Consider an example with two databases--
DocumentsB share a single security database,
Security is the default security database managed by the Admin Interface on port 8001. There are two HTTP servers,
ApplicationB, connected to
With this configuration, users who are assigned
RoleA can access documents in
DocumentsA and users of
RoleB can access documents in
DocumentsB. Assuming that
ExecutePrivilegeB are appropriately configured as login privileges on every HTTP and XDBC server that accesses either
DocumentsB, user access to these databases can conveniently be managed by assigning users the role(s)
RoleB as required.
The Admin Interface at port 8001 is also used to configure all databases, HTTP servers, hosts, and so on. The connection between the Admin Interface and the
Security database in the diagram simply indicates that the Admin Interface is storing all security objects--users, roles, and privileges--in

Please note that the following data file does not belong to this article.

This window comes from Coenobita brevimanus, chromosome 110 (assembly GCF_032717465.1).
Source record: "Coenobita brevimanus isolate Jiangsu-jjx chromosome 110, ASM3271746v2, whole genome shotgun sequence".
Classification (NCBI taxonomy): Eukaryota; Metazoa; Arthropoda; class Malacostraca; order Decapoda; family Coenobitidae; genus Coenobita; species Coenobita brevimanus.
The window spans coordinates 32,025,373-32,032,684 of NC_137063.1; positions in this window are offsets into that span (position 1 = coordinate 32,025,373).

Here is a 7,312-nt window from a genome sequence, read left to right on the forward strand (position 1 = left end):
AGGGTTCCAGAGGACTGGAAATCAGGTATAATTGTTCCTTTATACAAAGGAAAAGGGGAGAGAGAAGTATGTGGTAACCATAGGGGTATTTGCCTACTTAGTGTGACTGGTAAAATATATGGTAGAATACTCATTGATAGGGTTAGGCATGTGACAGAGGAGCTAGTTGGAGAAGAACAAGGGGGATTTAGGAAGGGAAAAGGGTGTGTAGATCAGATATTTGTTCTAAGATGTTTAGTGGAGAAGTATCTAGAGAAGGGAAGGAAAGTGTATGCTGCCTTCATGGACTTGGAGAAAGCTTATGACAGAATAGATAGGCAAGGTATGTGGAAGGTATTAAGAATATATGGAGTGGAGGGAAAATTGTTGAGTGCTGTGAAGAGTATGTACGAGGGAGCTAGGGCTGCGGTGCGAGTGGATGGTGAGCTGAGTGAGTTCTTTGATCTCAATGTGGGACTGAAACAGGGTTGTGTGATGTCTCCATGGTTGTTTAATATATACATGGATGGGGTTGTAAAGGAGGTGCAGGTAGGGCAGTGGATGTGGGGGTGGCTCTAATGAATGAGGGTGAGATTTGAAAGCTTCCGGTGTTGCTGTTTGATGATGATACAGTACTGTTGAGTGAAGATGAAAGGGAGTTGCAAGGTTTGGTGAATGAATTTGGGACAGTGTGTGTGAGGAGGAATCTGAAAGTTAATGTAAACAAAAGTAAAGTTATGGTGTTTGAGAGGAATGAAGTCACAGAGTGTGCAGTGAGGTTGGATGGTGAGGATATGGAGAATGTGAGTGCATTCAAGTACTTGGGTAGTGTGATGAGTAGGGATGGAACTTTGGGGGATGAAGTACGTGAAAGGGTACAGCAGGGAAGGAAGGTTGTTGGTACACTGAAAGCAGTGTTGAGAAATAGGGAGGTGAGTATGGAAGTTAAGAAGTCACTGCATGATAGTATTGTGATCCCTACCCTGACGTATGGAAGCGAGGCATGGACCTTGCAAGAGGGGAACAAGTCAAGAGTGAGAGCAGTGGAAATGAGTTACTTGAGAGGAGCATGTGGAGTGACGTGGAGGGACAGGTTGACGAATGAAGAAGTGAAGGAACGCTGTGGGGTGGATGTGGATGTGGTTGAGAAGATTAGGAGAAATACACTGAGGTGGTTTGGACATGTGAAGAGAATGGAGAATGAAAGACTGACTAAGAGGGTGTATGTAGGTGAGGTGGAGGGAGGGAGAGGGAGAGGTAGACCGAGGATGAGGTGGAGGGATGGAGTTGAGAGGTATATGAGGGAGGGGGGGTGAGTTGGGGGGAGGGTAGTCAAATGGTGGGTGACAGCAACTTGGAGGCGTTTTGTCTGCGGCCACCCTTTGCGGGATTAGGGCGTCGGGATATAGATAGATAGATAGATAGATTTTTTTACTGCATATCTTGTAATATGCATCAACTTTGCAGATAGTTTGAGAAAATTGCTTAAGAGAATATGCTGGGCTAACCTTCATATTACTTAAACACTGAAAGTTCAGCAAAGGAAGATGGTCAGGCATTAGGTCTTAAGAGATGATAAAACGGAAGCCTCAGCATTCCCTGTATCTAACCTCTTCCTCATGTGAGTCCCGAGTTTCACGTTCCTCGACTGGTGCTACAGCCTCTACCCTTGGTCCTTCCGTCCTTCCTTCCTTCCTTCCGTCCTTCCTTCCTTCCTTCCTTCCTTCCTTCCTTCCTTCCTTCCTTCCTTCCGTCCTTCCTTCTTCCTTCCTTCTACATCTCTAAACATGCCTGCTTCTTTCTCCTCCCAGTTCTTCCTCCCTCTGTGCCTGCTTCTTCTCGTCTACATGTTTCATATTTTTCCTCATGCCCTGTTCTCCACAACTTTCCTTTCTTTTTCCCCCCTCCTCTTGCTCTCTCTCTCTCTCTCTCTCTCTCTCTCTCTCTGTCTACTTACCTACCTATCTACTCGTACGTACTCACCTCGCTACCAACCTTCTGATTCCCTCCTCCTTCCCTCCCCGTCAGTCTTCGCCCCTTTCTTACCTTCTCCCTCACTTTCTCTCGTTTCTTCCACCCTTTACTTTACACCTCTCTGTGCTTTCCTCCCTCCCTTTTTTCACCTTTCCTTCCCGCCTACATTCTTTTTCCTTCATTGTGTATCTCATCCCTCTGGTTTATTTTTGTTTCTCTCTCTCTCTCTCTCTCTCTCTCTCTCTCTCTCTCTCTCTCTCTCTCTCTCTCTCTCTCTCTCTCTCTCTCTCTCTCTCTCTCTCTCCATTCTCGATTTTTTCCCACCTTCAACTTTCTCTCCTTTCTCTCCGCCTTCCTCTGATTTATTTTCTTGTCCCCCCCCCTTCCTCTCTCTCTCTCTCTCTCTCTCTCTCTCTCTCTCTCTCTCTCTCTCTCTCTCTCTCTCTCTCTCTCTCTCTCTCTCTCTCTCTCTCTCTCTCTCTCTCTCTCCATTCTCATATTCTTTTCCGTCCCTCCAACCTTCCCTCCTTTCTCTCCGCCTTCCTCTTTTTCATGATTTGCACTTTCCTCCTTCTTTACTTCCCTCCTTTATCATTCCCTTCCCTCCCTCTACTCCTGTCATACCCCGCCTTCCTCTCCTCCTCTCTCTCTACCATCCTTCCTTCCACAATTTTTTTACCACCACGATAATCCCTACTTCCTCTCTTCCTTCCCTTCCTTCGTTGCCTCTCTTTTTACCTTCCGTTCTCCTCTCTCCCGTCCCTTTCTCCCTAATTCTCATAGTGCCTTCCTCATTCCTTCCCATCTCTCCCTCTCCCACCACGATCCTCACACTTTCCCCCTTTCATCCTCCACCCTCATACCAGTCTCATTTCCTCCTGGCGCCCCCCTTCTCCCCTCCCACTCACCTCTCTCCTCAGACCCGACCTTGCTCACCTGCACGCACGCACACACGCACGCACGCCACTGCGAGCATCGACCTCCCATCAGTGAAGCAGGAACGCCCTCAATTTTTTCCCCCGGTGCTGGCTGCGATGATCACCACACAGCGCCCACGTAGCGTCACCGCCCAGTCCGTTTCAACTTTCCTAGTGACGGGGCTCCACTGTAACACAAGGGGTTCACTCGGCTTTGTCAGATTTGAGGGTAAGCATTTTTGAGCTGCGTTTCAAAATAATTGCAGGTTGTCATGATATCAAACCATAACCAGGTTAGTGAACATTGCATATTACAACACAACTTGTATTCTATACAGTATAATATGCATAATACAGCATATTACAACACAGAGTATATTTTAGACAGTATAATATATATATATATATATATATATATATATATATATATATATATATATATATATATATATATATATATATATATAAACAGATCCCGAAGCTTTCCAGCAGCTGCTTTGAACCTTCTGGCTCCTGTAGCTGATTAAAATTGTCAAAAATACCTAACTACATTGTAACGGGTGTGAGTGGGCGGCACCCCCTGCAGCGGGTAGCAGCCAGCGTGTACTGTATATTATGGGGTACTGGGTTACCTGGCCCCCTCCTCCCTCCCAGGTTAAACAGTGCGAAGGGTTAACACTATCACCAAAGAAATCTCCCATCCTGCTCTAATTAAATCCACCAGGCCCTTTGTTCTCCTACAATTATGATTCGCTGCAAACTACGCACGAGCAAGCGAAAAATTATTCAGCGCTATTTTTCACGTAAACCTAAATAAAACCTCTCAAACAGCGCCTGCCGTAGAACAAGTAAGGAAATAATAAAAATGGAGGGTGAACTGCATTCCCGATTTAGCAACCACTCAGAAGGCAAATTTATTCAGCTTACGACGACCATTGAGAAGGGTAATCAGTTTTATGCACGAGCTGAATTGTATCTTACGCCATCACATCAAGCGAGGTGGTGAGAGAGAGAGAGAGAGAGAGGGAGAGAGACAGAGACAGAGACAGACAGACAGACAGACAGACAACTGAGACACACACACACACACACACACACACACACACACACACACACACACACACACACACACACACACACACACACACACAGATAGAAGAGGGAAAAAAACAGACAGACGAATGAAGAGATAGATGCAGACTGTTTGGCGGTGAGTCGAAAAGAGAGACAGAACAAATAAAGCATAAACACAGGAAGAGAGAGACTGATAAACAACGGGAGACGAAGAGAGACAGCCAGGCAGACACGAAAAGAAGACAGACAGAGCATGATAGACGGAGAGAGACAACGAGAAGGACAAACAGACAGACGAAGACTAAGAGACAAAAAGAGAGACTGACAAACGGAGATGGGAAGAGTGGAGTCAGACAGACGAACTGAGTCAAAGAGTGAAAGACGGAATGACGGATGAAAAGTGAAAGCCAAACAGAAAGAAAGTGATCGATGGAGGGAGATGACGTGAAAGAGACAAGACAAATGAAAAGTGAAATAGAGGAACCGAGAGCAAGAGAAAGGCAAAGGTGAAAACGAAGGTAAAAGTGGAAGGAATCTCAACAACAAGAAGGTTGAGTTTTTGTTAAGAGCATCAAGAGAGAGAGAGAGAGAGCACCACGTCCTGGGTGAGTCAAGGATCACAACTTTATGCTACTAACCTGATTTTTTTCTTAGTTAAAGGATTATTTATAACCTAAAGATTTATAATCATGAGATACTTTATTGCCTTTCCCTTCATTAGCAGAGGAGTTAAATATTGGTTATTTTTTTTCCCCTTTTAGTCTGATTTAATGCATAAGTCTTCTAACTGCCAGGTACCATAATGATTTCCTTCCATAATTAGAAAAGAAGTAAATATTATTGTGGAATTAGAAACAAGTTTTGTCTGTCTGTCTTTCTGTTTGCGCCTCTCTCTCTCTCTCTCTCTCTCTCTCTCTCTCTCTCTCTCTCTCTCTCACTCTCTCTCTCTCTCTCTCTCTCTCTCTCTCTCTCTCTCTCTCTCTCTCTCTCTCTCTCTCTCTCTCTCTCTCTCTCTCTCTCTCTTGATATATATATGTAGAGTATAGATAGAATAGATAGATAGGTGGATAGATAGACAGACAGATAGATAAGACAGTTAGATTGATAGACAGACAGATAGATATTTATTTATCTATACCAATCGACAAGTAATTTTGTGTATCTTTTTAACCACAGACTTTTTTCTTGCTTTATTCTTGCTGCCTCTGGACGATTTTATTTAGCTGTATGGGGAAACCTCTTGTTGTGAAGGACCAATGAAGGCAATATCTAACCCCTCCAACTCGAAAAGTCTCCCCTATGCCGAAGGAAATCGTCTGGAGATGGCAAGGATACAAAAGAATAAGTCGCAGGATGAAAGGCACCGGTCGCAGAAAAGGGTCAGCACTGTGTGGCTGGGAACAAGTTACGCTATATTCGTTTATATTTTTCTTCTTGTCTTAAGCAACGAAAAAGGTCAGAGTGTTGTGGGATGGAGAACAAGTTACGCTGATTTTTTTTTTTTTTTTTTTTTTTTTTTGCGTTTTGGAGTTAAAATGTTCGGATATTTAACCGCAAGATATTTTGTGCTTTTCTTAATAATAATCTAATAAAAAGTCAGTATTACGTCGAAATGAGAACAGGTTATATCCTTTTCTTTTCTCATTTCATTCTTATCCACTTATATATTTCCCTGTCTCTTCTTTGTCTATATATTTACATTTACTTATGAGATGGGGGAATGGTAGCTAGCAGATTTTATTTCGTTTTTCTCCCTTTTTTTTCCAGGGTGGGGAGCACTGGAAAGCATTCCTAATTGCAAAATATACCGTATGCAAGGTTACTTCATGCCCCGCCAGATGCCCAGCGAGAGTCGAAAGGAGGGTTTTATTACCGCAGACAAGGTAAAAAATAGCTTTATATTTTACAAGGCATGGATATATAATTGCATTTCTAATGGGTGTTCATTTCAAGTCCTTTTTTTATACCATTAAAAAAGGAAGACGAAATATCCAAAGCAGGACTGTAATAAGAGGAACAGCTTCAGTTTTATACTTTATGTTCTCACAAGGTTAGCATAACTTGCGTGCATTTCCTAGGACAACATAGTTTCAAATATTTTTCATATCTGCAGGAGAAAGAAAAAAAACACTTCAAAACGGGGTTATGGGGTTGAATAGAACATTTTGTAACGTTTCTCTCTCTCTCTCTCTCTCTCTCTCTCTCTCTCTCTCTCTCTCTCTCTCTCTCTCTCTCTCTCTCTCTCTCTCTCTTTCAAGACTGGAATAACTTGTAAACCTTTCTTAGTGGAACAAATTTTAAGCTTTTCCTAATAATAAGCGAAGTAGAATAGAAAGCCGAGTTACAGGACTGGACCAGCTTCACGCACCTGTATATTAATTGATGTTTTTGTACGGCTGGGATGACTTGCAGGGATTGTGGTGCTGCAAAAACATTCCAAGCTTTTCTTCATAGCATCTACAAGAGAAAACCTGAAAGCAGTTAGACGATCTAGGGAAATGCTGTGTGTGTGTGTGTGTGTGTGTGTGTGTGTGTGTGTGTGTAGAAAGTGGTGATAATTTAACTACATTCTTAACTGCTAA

DocumentsB. Leave the security database for the document databases as
Security(the default setting).
ExecutePrivilegeB. They represent the privilege to access
ApplicationBare two HTTP servers that are created later in this procedure.
DocumentsAas the database.
ApplicationAis now attached to
DocumentsAwhich in turn uses
Securityas its security database.
ExecutePrivilegeAin the privilege drop down menu. This indicates that
ExecutePrivilegeAis required to access
RoleBin the roles section.
UserA1 is granted
ExecutePrivilegeA by virtue of its role (
RoleA) and has login access to
ApplicationA is connected to
UserA1 is able to access documents in
DocumentsA assuming no additional security requirements are implemented in
ApplicationA, or added to documents in
DocumentsA. The corresponding is true for
The configuration process is now complete. Additional users can be created by simply repeating step 5 and selecting the appropriate role. All users assigned
RoleA have login access to
ApplicationA and all users assigned
RoleB have login access to